The first Commercial Weather Data Pilot, or CWDP, will kick off this summer with a solicitation for GPS radio occultation data of the sort NOAA and Eumetsat have been using for years to improve weather forecasts. GPS radio occultation receivers that have flown on a handful of research satellites and the U.S.-Taiwanese COSMIC constellation obtain highly detailed temperature and humidity soundings by observing tiny distortions of U.S. Air Force GPS signals as they pass through the atmosphere. While the U.S. and Taiwan are preparing to replace the six original COSMIC satellites with the first six of 12 planned satellites slated to launch on a SpaceX Falcon Heavy perhaps late this year, meteorologists would like to see scores of additional GPS radio occultation satellites in orbit.

Several companies, including GeoOptics, PlanetiQ and Spire, have announced plans to address that demand by deploying constellations of dozens to hundreds of small satellites equipped with GPS radio occultation receivers. Spire launched its first four operational satellites last September.

If this goes as I hope, private companies will launch enough satellites to provide the data, at a far lower cost than NOAA spends to build and launch its own satellites, so that eventually it will not pay for the government to do it anymore. Just as private space is replacing NASA in supplying crew and cargo to ISS, private space can do the same for NOAA.

And like NASA initially, NOAA’s managers have been very reluctant to allow this to happen, as it will eventually take the business from them and give it to others. Since they, like NASA, can’t do it very efficiently, however, they can’t really argue their case very well, which is why Congress has been forcing their hand.

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NOAA head poo-poos private weather companies

At a congressional hearing on Wednesday the head of NOAA expressed serious doubts about the ability of private companies to provide worthwhile weather data.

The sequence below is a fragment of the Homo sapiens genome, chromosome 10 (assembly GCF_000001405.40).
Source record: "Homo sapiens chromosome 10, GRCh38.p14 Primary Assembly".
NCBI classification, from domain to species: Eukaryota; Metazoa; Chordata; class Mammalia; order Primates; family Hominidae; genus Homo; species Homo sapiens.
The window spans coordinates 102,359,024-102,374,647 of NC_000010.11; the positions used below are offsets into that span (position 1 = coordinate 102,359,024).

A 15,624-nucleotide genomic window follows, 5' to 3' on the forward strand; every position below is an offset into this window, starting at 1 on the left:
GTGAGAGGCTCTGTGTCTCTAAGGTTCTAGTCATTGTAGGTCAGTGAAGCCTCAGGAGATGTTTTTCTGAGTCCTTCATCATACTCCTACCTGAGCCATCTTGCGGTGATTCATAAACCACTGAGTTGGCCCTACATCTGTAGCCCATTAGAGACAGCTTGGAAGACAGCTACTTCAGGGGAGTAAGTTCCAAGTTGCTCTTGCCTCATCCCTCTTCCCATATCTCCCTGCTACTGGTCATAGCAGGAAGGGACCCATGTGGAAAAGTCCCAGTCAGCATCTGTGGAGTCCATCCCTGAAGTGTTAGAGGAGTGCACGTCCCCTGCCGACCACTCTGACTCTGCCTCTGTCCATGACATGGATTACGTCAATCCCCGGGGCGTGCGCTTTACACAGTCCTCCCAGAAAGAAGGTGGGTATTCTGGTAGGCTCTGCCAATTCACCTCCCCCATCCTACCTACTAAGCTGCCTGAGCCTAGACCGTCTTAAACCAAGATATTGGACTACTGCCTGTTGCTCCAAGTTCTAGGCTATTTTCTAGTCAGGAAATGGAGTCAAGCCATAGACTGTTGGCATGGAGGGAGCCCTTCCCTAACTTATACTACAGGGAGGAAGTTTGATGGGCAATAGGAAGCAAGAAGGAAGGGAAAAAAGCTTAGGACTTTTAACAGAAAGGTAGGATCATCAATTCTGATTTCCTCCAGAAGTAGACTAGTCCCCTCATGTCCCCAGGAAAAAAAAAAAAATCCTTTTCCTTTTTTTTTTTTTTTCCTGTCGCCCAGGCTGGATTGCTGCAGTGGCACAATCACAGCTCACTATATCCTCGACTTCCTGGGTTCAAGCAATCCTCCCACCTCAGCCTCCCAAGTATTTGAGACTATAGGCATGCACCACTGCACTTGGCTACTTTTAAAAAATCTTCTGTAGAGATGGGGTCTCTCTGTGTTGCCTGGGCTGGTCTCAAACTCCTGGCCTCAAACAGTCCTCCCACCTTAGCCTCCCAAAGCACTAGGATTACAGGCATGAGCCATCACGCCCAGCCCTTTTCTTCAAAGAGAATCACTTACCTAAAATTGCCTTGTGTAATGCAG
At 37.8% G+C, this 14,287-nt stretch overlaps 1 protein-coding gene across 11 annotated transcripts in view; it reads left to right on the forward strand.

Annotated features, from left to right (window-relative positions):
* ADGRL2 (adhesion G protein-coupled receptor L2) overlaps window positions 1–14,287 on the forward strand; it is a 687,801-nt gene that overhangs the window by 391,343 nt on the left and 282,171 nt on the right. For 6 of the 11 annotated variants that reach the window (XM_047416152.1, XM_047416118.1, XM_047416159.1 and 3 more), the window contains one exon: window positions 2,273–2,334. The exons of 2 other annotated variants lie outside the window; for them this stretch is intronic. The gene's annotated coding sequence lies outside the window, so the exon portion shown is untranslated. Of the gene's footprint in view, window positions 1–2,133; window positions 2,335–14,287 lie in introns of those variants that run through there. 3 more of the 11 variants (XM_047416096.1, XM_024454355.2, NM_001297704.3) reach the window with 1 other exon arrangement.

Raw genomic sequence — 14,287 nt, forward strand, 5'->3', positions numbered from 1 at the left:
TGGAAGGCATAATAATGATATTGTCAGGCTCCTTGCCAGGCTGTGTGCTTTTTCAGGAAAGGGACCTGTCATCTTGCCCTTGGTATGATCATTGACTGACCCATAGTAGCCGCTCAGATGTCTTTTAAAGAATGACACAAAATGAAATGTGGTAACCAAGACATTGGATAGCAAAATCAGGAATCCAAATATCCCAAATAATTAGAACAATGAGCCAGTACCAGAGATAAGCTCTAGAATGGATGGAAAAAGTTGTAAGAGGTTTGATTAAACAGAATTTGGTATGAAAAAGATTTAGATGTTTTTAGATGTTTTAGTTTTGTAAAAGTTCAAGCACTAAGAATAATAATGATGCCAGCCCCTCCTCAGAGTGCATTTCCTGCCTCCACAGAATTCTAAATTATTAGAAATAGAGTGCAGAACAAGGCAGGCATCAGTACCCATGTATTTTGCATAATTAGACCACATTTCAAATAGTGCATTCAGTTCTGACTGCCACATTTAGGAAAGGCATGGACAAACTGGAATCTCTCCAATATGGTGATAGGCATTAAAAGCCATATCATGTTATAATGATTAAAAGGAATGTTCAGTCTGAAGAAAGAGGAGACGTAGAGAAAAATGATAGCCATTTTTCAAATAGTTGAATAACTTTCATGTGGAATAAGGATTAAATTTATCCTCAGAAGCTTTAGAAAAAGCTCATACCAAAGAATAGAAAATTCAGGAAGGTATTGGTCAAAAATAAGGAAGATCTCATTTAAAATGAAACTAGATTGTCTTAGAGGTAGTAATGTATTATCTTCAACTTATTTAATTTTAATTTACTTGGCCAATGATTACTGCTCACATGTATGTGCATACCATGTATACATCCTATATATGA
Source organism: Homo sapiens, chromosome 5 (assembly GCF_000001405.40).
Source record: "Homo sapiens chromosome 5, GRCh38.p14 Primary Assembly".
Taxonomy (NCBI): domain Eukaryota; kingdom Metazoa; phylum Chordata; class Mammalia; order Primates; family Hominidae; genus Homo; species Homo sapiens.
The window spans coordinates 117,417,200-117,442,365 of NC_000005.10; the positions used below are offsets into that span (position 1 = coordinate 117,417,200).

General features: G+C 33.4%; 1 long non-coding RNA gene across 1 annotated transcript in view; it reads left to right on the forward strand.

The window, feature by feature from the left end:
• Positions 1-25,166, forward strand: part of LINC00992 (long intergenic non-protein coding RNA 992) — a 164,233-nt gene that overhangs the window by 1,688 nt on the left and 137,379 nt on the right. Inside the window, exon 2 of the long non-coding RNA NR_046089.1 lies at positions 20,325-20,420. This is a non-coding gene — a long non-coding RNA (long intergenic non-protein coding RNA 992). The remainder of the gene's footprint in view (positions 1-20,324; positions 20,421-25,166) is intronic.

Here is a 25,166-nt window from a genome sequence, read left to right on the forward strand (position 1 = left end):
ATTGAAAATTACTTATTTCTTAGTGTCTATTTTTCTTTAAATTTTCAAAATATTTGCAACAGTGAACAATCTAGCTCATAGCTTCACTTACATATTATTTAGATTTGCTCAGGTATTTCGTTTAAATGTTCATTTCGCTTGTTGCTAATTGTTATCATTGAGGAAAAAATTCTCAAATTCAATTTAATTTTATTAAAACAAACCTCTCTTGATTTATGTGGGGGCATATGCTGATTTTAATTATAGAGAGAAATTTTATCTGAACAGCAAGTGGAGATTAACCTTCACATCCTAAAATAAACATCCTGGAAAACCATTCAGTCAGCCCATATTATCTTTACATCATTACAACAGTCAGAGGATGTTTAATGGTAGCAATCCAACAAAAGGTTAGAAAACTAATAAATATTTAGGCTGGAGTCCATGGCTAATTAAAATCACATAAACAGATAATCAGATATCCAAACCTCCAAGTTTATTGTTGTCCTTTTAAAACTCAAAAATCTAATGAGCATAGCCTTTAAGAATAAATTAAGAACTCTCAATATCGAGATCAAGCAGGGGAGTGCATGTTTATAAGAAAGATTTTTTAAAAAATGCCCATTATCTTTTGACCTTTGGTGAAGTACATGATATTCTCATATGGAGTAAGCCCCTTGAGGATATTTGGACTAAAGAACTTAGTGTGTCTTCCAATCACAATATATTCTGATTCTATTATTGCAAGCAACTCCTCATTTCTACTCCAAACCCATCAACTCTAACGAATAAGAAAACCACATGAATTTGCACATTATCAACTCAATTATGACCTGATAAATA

At a hearing of the environment subcommittee of the House Science Committee on NOAA’s fiscal year 2017 budget request, NOAA Administrator Kathryn Sullivan said it was still too soon to determine if commercial sources of weather data, most notably GPS radio occultation systems, could augment or replace existing data sources. “In the weather domain, we believe it is a promising but still quite nascent prospect to actually have data flows from private sector satellites,” Sullivan said. “There have been a number of claims, there’s some hardware in orbit from at least one company that I’m aware of, but really nothing proven to the level that we require for ingesting something into the National Weather Service.”

This so much reminds me of past NASA administrators who repeatedly told us that private companies really couldn’t do the job of supplying ISS or launching humans into space, and that we really needed to leave that job to the government, which really knew better.

As it turns out, those past NASA administrators were wrong. Not only has private space done a very effective job at supplying ISS, they made it happen fast for relatively little money. And they are about to do the same in launching humans into space as well. NASA meanwhile has been twiddling its thumbs for decades in its efforts to replace the space shuttle while spending ungodly amounts of money and accomplishing little with it.

I have no doubt the same will be true with the weather. Allow private companies to compete for profits in providing the world with good weather data, and they will quickly do a far better job than NOAA. And the data will likely not be tampered with for political ends by global warming advocates in the government!

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Monthly Solar Cycle update

NOAA released on Monday its monthly update of the solar cycle, showing the Sun’s sunspot activity in February. I am once again posting it here on Behind the Black, as I have done monthly since 2010.

February 2016 Solar Cycle graph

The graph above has been modified to show the predictions of the solar science community. The green curves show the community’s two original predictions from April 2007, with half the scientists predicting a very strong maximum and half predicting a weak one. The red curve is their revised May 2009 prediction.